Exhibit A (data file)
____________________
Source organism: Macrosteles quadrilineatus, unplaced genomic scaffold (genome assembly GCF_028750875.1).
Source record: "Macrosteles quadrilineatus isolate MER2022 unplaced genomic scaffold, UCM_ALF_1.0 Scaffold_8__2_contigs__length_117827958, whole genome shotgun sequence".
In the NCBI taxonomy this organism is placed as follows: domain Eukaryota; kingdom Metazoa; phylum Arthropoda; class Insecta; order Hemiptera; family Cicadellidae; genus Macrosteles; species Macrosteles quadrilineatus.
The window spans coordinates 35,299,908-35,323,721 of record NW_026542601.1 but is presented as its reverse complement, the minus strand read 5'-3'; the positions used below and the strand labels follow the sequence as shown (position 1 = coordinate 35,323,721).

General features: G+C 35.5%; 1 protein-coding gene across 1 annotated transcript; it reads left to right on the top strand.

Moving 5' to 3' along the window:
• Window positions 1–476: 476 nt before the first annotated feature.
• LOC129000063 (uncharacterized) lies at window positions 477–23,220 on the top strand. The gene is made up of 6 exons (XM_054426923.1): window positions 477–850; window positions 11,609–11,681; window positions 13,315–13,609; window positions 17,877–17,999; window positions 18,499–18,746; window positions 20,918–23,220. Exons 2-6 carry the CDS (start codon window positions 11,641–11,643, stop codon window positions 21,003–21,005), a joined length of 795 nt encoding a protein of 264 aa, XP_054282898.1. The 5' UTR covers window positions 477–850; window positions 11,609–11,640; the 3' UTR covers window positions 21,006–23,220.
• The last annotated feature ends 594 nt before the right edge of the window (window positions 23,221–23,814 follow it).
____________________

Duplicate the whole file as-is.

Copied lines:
Source organism: Macrosteles quadrilineatus, unplaced genomic scaffold (genome assembly GCF_028750875.1).
Source record: "Macrosteles quadrilineatus isolate MER2022 unplaced genomic scaffold, UCM_ALF_1.0 Scaffold_8__2_contigs__length_117827958, whole genome shotgun sequence".
In the NCBI taxonomy this organism is placed as follows: domain Eukaryota; kingdom Metazoa; phylum Arthropoda; class Insecta; order Hemiptera; family Cicadellidae; genus Macrosteles; species Macrosteles quadrilineatus.
The window spans coordinates 35,299,908-35,323,721 of record NW_026542601.1 but is presented as its reverse complement, the minus strand read 5'-3'; the positions used below and the strand labels follow the sequence as shown (position 1 = coordinate 35,323,721).

General features: G+C 35.5%; 1 protein-coding gene across 1 annotated transcript; it reads left to right on the top strand.

Moving 5' to 3' along the window:
• Window positions 1–476: 476 nt before the first annotated feature.
• LOC129000063 (uncharacterized) lies at window positions 477–23,220 on the top strand. The gene is made up of 6 exons (XM_054426923.1): window positions 477–850; window positions 11,609–11,681; window positions 13,315–13,609; window positions 17,877–17,999; window positions 18,499–18,746; window positions 20,918–23,220. Exons 2-6 carry the CDS (start codon window positions 11,641–11,643, stop codon window positions 21,003–21,005), a joined length of 795 nt encoding a protein of 264 aa, XP_054282898.1. The 5' UTR covers window positions 477–850; window positions 11,609–11,640; the 3' UTR covers window positions 21,006–23,220.
• The last annotated feature ends 594 nt before the right edge of the window (window positions 23,221–23,814 follow it).